Sayyed Mir Ahmad, one of Imam Reza’s 17 brothers, was hunted down and killed by the caliphate on this site in AD 835 and his remains are housed in a dazzling shrine of mirrored tiles. A mausoleum was first erected over the tomb during the 12th century, but the courtyard and tile work represent relatively modern embellishments from the late-Qajar period and the Islamic Republic. The blue-tiled dome and dazzling gold-tipped minarets form a magnificent context for the Shiite rituals at this revered centre of pilgrimage.The museum in the northwestern corner of the courtyard, next to the shrine, houses an interesting collection of shrine-related objects, including some highly prized old Qurans upstairs and an exquisite door decorated with silver, gold and lapis lazuli downstairs.
In the southeastern corner of the courtyard, the Bogh’e-ye Sayyed Mir Mohammed houses the tombs of two brothers of Mir Ahmad. The shrine has the typical Shirazi bulbous dome, intricate mirror work and four slender wooden pillars that boast near perfect proportions.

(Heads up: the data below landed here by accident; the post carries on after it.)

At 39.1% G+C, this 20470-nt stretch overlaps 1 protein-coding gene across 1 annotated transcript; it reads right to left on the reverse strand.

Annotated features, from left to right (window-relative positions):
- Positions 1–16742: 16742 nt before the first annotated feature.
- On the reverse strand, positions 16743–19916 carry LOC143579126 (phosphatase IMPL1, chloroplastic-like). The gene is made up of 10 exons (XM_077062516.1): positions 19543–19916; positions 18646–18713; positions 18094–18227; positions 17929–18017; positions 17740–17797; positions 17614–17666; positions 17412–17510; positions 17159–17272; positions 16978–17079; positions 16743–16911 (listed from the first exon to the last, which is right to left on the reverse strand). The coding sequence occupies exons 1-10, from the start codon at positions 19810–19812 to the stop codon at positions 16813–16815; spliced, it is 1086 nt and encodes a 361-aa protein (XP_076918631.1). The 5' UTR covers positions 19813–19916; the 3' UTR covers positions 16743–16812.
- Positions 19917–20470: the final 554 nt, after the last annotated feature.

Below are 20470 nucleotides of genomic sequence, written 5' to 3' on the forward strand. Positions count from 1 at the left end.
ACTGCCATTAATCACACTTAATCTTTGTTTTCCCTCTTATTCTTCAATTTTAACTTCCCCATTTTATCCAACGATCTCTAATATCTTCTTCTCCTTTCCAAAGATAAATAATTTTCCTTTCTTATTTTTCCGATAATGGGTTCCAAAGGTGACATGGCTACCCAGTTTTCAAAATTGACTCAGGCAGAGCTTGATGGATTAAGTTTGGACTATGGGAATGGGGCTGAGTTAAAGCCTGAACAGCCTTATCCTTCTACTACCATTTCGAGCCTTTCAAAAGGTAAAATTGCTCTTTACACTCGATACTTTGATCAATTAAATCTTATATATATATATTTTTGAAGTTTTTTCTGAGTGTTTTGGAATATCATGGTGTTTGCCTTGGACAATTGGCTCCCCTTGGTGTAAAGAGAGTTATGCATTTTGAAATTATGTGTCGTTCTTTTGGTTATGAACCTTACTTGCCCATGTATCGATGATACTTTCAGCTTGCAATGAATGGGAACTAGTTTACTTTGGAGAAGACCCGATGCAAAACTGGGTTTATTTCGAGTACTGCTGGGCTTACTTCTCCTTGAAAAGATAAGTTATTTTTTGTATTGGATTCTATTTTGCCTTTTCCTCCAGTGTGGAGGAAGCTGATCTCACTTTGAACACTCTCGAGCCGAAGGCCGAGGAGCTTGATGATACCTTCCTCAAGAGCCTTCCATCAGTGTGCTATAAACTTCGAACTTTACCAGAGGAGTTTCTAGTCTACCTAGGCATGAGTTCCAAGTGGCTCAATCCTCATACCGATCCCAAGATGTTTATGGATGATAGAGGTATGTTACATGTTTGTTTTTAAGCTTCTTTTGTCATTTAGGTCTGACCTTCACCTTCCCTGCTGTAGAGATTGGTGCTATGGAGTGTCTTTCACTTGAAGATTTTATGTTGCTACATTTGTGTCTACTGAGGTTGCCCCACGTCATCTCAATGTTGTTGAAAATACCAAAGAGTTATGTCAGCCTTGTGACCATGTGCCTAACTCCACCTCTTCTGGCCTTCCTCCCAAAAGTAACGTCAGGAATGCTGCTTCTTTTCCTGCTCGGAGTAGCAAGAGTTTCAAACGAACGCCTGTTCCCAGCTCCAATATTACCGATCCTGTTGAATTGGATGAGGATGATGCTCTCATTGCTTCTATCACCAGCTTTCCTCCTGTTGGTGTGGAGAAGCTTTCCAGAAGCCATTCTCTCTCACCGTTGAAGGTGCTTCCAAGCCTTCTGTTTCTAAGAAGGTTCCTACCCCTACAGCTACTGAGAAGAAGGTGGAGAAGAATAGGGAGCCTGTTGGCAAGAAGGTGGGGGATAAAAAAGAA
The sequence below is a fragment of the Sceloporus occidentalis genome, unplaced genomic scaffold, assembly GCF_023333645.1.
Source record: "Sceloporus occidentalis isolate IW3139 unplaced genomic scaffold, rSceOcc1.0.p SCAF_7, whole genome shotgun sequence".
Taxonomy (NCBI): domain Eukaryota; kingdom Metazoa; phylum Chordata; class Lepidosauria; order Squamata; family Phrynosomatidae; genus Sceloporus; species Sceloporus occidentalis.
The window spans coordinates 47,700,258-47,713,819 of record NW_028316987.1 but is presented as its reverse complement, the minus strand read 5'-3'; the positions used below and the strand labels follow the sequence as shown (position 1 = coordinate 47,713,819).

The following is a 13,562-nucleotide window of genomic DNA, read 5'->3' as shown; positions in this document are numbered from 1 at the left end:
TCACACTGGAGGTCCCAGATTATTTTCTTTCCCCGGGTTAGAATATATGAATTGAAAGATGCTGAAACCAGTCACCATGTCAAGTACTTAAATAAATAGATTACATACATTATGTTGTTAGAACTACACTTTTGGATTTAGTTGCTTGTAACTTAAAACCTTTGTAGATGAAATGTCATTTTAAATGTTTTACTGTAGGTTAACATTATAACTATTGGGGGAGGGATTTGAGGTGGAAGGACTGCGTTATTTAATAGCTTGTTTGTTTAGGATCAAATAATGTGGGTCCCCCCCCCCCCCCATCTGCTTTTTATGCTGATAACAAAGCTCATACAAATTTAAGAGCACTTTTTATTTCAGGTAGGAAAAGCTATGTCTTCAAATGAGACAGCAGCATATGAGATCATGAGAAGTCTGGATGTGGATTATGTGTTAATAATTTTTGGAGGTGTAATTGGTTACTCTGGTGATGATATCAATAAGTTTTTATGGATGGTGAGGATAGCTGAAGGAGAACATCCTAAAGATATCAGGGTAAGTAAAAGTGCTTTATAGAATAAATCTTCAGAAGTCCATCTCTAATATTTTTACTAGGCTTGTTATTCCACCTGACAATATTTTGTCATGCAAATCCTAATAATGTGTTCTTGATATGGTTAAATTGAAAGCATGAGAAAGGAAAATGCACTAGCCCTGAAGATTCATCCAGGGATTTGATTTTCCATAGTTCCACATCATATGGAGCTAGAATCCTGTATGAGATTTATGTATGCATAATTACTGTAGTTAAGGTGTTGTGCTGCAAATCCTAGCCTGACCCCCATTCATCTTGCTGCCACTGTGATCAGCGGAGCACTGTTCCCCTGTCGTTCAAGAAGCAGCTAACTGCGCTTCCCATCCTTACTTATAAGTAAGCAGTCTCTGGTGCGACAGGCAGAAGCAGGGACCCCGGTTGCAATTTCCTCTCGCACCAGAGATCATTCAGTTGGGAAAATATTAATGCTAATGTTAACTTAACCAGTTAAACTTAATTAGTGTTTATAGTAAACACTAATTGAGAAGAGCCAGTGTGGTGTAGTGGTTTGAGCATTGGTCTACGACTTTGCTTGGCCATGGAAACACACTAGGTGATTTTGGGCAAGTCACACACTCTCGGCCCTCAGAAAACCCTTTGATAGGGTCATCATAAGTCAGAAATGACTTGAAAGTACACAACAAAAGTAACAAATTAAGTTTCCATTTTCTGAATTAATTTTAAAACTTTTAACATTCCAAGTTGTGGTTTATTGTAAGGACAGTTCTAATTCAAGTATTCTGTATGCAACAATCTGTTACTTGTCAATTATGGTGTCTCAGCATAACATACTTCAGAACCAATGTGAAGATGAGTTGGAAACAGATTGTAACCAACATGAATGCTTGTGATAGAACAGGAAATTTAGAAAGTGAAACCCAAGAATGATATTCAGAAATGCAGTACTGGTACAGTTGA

Visitors are welcome to enter the courtyard in the middle of the complex and to take discreet photographs (no large cameras or tripods), but entrance to the shrines was not permitted to non-Muslims at the time of writing. Women must wear chador within the whole shrine complex (available for free at the women’s entrance).